The situation did not improve until I bought Bust-A-Move Arcade Edition, a game with the most needlessly weird box art I’ve ever seen.

Gita Jackson

When I was around six, my older brother had a PlayStation and the game ESPN Extreme Games. Because it was a two-player game, he allowed me to play this one with him. For the most part, what you did in this game was race, either against the computer or against another player. It offered three modes of transport: rollerblading, mountain biking, and street luge.

For my entire adult life, the phrase “street luge” has crossed in and out of my mind. What is street luge, and why? These were the questions that my brother and I asked each other upon playing ESPN Extreme Games, and they are the same questions that I ask myself today.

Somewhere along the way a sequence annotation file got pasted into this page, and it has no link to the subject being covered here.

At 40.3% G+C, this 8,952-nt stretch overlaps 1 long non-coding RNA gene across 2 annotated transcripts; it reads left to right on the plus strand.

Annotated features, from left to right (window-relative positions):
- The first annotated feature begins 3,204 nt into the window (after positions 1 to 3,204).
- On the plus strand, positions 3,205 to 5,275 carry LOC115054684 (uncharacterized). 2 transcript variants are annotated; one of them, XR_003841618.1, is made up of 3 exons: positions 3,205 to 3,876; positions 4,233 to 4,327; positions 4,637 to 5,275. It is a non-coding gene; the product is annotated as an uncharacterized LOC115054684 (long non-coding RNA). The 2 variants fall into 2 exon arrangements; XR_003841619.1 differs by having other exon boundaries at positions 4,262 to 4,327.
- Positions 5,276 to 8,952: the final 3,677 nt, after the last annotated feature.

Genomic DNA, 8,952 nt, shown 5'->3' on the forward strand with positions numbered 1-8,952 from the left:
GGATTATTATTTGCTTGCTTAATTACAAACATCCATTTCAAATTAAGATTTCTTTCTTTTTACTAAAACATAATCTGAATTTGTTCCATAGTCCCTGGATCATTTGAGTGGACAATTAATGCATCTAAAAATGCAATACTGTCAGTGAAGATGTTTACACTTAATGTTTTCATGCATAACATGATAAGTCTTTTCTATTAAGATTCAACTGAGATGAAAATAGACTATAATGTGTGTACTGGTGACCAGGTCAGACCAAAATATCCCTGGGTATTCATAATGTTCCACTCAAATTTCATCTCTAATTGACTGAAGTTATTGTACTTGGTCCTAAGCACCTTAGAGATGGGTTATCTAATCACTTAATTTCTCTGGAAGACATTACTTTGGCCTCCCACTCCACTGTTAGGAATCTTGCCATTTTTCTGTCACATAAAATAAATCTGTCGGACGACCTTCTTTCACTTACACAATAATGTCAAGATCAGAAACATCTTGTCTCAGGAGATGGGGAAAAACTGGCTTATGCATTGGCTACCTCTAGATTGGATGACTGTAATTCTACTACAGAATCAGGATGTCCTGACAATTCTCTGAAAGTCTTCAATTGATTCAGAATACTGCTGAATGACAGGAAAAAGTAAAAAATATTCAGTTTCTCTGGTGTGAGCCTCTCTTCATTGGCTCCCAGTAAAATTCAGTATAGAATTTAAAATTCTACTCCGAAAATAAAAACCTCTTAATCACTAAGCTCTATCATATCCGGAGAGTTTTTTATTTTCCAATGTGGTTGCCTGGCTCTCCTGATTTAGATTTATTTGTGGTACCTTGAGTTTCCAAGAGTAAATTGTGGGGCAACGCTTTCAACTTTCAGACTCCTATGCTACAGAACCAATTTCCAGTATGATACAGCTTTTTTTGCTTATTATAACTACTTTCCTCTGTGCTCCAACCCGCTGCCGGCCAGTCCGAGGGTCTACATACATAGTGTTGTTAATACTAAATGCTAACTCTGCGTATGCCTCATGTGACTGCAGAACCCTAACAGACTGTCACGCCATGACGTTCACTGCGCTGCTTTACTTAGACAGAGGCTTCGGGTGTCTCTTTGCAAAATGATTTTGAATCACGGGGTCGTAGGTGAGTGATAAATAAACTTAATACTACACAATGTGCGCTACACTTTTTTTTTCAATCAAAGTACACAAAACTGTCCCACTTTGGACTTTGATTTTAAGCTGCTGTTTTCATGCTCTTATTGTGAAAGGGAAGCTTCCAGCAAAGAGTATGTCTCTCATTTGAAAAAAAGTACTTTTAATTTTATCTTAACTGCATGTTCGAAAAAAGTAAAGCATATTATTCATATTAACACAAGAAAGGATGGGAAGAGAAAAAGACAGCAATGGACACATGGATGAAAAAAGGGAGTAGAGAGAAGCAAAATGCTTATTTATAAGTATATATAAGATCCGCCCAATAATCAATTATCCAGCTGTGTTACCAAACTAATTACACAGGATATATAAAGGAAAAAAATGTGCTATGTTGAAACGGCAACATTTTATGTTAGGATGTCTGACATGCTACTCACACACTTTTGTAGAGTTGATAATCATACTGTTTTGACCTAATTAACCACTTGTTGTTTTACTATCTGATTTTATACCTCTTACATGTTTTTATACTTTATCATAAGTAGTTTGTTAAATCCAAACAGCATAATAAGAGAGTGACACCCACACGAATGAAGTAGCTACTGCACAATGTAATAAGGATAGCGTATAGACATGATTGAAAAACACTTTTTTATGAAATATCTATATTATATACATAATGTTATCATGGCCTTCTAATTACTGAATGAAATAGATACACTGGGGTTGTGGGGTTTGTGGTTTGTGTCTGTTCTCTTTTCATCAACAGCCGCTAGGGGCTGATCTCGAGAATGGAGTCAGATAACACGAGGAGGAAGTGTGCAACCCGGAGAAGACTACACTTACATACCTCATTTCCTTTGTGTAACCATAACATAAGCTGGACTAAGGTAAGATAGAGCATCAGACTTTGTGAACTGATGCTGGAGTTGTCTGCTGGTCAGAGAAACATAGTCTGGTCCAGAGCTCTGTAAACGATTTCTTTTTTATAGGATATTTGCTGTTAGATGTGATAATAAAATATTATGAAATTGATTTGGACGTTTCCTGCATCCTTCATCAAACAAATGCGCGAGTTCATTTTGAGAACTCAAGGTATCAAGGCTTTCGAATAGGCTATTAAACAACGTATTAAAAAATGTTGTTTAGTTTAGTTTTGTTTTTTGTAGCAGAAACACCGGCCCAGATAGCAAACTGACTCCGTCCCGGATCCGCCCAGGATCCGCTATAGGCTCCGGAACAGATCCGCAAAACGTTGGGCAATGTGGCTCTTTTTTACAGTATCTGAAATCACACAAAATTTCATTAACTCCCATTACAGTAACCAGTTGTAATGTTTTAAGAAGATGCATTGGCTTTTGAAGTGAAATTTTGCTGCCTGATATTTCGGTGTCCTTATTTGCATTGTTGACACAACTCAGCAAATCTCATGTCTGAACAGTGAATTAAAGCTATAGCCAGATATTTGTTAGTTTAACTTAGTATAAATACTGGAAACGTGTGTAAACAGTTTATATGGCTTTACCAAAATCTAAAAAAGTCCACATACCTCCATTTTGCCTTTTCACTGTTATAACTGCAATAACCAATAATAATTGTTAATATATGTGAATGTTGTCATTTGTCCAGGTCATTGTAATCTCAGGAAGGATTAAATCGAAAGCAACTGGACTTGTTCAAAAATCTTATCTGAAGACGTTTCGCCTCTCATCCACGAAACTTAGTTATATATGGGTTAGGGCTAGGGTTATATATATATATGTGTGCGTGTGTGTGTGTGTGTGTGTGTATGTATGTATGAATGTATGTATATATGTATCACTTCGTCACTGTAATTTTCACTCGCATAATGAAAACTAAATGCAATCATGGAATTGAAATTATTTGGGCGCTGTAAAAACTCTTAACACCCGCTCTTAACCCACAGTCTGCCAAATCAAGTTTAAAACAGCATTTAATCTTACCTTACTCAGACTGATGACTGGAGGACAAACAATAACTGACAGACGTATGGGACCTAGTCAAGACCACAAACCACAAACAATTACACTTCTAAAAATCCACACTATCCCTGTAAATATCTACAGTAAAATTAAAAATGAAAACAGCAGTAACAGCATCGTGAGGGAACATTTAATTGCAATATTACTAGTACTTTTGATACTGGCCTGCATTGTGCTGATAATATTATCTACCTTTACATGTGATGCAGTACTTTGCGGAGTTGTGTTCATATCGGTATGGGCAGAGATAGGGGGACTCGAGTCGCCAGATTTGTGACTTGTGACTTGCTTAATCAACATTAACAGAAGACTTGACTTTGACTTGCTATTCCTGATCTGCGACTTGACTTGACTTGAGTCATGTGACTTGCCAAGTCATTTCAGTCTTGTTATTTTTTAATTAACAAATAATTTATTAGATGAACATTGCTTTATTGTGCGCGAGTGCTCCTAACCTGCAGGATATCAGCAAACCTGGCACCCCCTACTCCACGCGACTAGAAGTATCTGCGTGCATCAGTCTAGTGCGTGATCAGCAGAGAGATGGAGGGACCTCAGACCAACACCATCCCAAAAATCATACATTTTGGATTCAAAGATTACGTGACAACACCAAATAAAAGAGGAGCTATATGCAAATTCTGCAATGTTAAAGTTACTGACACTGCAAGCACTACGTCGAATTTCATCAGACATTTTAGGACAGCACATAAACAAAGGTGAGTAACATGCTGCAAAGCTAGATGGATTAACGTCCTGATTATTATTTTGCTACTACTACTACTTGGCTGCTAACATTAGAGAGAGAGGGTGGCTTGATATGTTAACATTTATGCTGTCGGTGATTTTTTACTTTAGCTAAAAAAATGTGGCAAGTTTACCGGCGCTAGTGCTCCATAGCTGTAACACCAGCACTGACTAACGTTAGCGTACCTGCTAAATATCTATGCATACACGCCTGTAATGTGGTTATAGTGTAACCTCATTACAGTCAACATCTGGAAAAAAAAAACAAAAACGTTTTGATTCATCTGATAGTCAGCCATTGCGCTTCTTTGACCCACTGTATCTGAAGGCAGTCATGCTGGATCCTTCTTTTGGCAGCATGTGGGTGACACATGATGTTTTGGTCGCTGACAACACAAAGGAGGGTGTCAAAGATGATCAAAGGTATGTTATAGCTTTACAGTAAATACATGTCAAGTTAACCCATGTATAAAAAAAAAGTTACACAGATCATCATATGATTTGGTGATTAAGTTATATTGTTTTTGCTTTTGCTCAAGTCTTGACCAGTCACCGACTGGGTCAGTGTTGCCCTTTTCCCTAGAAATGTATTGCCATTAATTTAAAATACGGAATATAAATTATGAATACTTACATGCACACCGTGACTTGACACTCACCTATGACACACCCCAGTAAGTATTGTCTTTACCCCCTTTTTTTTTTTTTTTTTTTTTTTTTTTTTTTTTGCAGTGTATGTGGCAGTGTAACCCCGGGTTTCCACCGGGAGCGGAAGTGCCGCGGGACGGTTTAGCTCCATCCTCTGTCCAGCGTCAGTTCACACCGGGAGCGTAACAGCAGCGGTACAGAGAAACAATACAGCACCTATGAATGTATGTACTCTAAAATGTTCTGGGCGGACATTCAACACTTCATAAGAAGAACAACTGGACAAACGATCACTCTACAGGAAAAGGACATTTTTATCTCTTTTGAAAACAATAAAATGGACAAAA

Street luge, as depicted in ESPN Extreme Sports, involves laying on what appears to be essentially a skateboard, strapping yourself in, and screaming down a hill. As a child, I wanted nothing more than to try this. It looks absolutely hilarious. When my cousin came to visit from California he brought his Game Shark, and he and my brother changed the parameters on the street luge racers, making them go well over a hundred miles per hour when racing. I can still hear their laughter echoing into the night when I visit my parents’ home.

Mike Fahey

After giving up console games in favour of PC games and dating toward the end of the Super Nintendo/Sega Genesis era, I decided to give TV-based gaming another try in late 1996. Unfamiliar with the year-old PlayStation or the brand-new Nintendo 64, I found a local comic book store that was renting the consoles so I could try before I bought.